Ontario Overhauls Land Use Planning

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Minister Bill Mauro

Ontario to Overhaul the Land Use Planning Appeal System and Strengthen Conservation

QUEENS PARK Ontario has introduced legislation to overhaul the province’s land use planning appeal system and better preserve our natural environment.

“Ontario’s land use planning appeal system needs to work effectively for everyone. Our proposed legislation would help communities and municipalities better determine how their neighbourhoods develop in the future,” says Bill Mauro, Minister of Municipal Affairs.

The Building Better Communities and Conserving Watersheds Act, would, if passed, make changes to the Planning Act to give communities a stronger voice in land use planning.

Ontario Municipal Board To Go

The new act would create the Local Planning Appeal Tribunal to replace the Ontario Municipal Board and ensure people have access to faster, fairer and more affordable hearings. The proposed changes would also create the Local Planning Appeal Support Centre. This agency would provide free information and support for citizens who want to participate in the land use planning appeal process.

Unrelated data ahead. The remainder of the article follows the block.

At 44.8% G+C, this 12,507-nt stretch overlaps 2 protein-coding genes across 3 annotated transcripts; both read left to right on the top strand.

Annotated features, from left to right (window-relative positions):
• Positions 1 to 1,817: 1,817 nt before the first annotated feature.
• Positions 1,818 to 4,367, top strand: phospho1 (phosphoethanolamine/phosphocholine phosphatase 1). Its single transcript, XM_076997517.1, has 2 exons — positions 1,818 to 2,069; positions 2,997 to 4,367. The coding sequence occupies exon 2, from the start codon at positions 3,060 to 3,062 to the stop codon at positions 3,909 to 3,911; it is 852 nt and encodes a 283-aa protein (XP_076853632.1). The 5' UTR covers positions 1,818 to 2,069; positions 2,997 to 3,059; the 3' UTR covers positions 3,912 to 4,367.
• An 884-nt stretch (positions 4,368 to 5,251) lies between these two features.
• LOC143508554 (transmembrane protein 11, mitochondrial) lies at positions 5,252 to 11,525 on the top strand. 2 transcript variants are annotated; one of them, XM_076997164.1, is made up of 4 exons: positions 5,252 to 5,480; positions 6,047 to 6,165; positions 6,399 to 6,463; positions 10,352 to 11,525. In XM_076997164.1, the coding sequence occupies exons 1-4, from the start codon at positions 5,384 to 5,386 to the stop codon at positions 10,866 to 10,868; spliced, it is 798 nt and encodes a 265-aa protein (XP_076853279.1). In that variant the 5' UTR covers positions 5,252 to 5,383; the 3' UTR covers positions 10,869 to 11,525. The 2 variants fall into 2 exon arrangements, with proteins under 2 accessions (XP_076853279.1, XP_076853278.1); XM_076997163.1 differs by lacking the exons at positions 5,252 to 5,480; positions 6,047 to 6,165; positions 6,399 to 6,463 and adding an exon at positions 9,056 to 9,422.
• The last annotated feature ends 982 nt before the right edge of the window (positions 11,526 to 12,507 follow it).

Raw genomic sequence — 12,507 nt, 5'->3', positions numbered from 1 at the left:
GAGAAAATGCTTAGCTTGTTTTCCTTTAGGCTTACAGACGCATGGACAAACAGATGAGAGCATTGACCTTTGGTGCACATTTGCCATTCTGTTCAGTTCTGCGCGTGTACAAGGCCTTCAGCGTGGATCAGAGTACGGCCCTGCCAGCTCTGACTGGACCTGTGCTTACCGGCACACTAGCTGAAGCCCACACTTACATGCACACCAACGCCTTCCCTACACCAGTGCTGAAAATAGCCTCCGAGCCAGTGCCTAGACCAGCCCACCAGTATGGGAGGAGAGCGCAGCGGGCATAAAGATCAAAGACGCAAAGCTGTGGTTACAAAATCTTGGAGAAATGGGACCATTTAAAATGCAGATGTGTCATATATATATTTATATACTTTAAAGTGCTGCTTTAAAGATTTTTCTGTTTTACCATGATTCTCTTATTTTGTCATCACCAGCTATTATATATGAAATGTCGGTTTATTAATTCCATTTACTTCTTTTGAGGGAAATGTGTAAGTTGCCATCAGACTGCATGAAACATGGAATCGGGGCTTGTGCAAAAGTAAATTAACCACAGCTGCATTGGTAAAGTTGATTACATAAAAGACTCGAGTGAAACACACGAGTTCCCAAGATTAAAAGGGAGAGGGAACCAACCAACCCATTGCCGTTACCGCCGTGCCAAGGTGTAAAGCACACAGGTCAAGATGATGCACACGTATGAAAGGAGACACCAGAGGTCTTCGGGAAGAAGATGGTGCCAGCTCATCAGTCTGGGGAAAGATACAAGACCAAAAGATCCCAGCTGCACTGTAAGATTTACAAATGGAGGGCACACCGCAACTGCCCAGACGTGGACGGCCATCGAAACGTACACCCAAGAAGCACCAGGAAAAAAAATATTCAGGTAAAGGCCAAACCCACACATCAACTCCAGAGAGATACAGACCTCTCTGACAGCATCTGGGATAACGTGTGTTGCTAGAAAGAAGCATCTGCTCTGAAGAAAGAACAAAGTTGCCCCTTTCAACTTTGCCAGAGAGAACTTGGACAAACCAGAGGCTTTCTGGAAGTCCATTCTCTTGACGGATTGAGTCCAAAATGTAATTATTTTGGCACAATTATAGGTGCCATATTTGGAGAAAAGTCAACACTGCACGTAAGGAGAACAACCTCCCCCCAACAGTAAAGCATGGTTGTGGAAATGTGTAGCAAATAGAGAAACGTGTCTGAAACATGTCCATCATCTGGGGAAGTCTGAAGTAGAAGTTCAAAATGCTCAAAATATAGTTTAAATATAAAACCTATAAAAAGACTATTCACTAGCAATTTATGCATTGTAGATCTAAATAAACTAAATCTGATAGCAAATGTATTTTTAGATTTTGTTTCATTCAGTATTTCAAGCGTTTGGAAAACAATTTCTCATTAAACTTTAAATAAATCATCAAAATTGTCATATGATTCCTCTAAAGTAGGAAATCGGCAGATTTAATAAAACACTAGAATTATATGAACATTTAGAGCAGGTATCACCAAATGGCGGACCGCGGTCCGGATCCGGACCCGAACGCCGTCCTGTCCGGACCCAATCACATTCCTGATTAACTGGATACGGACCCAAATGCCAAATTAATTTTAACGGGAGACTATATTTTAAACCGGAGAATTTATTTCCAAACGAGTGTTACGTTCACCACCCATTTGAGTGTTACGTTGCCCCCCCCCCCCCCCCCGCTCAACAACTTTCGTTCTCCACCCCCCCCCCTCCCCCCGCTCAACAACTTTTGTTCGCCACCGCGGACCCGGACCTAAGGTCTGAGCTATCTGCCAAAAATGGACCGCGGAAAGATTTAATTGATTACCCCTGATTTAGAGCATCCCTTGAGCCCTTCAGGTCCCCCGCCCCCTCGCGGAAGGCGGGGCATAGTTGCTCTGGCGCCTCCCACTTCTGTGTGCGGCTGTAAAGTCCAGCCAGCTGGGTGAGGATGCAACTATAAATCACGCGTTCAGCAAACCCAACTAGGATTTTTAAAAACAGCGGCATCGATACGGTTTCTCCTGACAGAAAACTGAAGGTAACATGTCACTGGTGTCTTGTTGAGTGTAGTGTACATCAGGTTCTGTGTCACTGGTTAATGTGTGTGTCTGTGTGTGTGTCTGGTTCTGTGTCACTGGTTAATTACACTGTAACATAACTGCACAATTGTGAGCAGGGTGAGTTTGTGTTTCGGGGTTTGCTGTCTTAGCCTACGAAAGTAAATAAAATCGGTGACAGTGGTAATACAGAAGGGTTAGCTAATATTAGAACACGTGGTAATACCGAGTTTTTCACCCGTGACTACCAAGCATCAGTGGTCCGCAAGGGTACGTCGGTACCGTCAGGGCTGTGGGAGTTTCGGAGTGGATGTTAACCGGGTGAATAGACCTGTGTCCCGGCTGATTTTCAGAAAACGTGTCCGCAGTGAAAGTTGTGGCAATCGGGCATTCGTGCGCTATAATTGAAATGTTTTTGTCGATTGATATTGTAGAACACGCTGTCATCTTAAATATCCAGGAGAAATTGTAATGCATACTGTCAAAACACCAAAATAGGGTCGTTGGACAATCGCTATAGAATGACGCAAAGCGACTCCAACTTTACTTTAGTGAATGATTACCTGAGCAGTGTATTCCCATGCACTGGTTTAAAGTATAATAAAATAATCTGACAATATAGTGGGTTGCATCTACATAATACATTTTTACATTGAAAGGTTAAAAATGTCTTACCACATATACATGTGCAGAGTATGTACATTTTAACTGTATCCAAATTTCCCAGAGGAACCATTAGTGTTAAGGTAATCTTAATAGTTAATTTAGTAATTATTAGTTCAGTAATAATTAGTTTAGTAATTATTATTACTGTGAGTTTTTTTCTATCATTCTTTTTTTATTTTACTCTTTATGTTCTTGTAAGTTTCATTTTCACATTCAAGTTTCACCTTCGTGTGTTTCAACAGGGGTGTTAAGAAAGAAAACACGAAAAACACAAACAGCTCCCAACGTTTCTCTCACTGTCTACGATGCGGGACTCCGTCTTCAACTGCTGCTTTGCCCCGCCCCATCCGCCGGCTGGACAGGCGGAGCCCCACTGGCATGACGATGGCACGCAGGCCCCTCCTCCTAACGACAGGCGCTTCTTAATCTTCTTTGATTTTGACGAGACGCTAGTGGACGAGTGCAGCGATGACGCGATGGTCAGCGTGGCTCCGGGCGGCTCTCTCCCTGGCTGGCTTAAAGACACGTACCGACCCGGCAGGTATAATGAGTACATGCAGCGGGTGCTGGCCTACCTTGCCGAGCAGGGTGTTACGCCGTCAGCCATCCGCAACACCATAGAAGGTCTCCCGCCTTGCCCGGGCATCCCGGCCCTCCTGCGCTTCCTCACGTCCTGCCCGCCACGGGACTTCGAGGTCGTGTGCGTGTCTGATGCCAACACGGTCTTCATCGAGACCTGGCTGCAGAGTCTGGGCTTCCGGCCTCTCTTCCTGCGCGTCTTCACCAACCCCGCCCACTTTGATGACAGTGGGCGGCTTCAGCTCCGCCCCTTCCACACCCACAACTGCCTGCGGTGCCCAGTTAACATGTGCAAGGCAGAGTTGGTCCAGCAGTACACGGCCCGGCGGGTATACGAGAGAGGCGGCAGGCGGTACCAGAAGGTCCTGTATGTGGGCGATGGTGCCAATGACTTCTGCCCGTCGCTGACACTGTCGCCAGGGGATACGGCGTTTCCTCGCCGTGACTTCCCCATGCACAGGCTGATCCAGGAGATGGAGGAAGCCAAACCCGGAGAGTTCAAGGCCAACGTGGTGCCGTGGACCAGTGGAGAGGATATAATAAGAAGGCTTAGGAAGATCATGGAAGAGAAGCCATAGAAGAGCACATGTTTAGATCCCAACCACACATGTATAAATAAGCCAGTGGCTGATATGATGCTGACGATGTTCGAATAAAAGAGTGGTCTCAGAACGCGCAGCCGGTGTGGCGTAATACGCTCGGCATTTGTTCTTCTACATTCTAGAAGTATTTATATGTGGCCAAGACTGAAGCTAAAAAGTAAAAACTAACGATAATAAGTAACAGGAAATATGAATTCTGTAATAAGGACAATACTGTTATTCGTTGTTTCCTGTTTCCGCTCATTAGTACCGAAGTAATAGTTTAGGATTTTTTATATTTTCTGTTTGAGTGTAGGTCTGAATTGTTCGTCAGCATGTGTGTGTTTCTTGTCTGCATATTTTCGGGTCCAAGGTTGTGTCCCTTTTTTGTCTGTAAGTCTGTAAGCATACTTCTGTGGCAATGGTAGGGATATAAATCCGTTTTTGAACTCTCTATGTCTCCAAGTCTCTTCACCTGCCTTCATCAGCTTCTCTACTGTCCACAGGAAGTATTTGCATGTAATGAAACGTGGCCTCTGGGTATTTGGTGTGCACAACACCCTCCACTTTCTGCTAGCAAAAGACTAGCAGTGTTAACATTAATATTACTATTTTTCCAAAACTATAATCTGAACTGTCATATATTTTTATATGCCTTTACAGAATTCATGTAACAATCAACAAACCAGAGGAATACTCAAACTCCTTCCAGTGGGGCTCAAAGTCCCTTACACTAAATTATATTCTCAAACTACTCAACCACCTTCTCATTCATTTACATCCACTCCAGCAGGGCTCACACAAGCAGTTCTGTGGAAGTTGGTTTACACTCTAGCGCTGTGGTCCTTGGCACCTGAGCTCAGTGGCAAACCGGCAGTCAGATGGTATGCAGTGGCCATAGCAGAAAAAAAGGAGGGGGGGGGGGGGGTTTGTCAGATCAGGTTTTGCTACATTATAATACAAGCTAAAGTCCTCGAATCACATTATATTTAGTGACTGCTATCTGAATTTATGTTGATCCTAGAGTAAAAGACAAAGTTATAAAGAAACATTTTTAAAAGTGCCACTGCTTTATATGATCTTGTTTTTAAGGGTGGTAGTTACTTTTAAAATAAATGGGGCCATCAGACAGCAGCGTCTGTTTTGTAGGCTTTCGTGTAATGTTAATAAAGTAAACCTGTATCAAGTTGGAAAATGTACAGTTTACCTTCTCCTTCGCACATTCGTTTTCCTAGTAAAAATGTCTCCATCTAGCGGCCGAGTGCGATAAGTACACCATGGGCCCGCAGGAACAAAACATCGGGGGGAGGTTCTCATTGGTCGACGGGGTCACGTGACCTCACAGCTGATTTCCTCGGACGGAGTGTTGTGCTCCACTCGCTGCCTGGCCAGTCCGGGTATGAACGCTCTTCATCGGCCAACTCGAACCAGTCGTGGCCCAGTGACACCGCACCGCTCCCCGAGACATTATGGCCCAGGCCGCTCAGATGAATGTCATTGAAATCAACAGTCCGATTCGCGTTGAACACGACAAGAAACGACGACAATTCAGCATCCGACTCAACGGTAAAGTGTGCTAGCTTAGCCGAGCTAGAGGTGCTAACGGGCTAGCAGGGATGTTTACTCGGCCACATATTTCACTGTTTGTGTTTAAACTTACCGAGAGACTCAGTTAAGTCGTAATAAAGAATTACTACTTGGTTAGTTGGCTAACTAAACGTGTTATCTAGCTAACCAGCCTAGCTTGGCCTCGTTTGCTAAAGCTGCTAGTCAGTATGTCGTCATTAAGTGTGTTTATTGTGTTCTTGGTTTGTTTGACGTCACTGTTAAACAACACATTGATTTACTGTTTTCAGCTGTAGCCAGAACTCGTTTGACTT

The proposed legislation would also modernize the Conservation Authorities Act and guide the conservation of Ontario’s watersheds. The legislation would strengthen  oversight and accountability, provide clarity for conservation authority roles and responsibilities, encourage public engagement and modernize funding mechanisms. These proposed changes will enable conservation authorities to support future provincial priorities and give them the flexibility to address growing environmental pressures.

Improving the land use planning appeal system and preserving Ontario’s environment is part of our plan to create jobs, grow the economy and help people in their everyday lives.


  • The Local Planning Appeal Tribunal would be an independent tribunal that makes decisions at arms’ length from the government. If the legislation passes, it would replace the Ontario Municipal Board, which began in 1906 as the Ontario Railway and Municipal Board.
  • In 2015-2016 (the most recent year for which data is available), 1,460 matters were received by the Ontario Municipal Board from across the province.
  • Ontario has 36 conservation authorities, which are local organizations that manage and protect water and other natural resources.
  • Ninety per cent of people in Ontario live in a watershed managed by a conservation authority.
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